So in a way the most impressive tribute to Dr. Ratigan's determination and good faith came from his arch-enemy and ultimate nemesis, the Narcotics Bureau itself. By early 1932 the Public Health Institute was well known in Seattle and was beginning to attract addicts from other areas. The Bureau, with its minute surveillance of drug and prescription records, not to mention its informant connections, must inevitably have known of this operation from its inception; yet for several years, apart from petty harassing tactics that came to light later, the authorities made no move to challenge Ratigan. The first blow fell in May 1934, by which time it must have been clear to the federal men that Ratigan was becoming a threat to the foundations of their empire, so that action could no longer be deferred.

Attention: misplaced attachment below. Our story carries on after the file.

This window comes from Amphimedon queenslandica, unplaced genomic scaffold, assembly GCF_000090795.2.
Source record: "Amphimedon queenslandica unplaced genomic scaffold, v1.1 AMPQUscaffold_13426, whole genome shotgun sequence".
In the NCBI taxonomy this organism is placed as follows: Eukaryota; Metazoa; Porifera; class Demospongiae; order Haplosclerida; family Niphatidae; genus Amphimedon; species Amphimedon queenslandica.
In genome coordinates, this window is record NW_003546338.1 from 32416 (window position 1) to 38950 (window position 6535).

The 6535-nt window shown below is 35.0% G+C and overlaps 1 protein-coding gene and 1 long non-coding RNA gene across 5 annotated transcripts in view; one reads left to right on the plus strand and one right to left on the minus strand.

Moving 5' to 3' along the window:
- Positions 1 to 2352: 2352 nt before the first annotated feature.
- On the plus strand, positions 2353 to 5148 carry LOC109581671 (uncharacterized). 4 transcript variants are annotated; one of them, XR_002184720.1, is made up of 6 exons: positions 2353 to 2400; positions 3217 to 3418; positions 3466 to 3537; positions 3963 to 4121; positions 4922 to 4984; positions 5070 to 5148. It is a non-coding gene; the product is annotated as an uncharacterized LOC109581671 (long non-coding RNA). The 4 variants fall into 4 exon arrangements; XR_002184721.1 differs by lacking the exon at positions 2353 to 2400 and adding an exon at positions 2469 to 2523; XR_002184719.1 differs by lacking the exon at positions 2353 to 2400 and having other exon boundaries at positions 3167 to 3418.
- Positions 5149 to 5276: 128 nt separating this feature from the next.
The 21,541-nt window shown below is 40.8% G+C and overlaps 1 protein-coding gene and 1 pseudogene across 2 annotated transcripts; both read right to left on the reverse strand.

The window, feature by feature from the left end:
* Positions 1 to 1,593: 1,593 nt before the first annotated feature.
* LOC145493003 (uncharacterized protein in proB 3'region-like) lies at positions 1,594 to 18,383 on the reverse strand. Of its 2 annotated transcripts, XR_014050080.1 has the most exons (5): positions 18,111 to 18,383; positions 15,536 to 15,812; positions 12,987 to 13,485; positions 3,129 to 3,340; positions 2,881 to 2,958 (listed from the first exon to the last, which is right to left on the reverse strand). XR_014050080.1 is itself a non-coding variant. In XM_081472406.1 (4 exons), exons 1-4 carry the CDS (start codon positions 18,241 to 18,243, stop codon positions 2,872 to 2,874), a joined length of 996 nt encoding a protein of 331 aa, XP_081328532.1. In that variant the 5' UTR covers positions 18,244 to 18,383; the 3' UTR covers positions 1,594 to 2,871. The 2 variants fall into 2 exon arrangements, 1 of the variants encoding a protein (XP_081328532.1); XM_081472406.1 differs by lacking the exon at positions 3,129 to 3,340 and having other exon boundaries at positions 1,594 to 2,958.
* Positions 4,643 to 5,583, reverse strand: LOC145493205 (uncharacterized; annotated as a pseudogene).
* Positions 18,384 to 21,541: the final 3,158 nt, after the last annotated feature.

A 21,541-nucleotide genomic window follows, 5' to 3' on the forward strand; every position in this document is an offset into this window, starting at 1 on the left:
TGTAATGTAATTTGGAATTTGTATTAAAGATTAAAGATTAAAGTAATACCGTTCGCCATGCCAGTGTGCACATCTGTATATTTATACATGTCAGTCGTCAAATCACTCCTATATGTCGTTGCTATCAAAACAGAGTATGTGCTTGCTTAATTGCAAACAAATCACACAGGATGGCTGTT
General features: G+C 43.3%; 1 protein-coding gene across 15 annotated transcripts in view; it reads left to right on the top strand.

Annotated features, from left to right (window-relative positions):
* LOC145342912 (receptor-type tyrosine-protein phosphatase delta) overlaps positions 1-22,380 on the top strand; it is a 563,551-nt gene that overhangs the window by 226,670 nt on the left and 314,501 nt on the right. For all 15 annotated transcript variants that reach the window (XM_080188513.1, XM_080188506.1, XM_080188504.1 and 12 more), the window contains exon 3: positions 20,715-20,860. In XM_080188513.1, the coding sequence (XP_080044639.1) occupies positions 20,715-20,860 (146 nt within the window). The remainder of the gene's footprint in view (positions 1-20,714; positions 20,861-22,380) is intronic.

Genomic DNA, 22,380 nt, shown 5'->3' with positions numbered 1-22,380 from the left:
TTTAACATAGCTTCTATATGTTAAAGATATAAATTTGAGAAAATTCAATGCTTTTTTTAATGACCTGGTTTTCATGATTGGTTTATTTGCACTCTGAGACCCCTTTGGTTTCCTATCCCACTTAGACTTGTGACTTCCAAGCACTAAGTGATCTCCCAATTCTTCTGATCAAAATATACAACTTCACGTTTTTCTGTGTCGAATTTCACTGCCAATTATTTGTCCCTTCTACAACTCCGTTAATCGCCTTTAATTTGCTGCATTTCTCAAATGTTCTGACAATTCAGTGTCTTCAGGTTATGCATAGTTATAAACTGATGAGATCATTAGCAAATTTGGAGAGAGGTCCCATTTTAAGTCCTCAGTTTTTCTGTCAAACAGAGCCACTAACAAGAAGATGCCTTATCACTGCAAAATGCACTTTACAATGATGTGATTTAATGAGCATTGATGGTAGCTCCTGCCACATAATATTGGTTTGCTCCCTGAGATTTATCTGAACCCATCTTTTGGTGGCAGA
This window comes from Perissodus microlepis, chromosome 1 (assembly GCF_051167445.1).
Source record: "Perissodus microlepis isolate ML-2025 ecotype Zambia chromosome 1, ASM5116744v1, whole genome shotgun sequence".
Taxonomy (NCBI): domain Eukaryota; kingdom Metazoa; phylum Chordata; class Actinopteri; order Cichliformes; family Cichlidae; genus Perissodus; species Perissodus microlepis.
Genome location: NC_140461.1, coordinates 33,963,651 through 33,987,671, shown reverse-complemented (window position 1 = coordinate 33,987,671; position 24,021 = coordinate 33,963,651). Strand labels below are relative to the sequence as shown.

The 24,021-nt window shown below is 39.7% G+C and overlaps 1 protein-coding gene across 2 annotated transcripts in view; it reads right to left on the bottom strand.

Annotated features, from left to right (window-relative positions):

The federal marshal who arrested Dr. Ratigan on this first occasion was more considerate than the crude gang of T-men who had taken Dr. Linder in Spokane under similar circumstances a decade earlier. He permitted the doctor to finish consultations with several patients before leading him away. The indictment charged illegal sales of morphine in seven counts. Bail was set at $2,500, then reduced to $1,500, and—since he was always accused of profiteering—it seems significant that the doctor remained behind bars several days before his family and friends could raise the latter amount. At the time of his arrest, local Bureau agents announced to the press that records in their possession showed Ratigan had, over the past two years, dispensed the equivalent of more than 100,000 standard doses of morphine (a suspicious way of presenting the matter because anyone really addicted, with a developed tolerance, would require several times whatever a "standard dose" might be).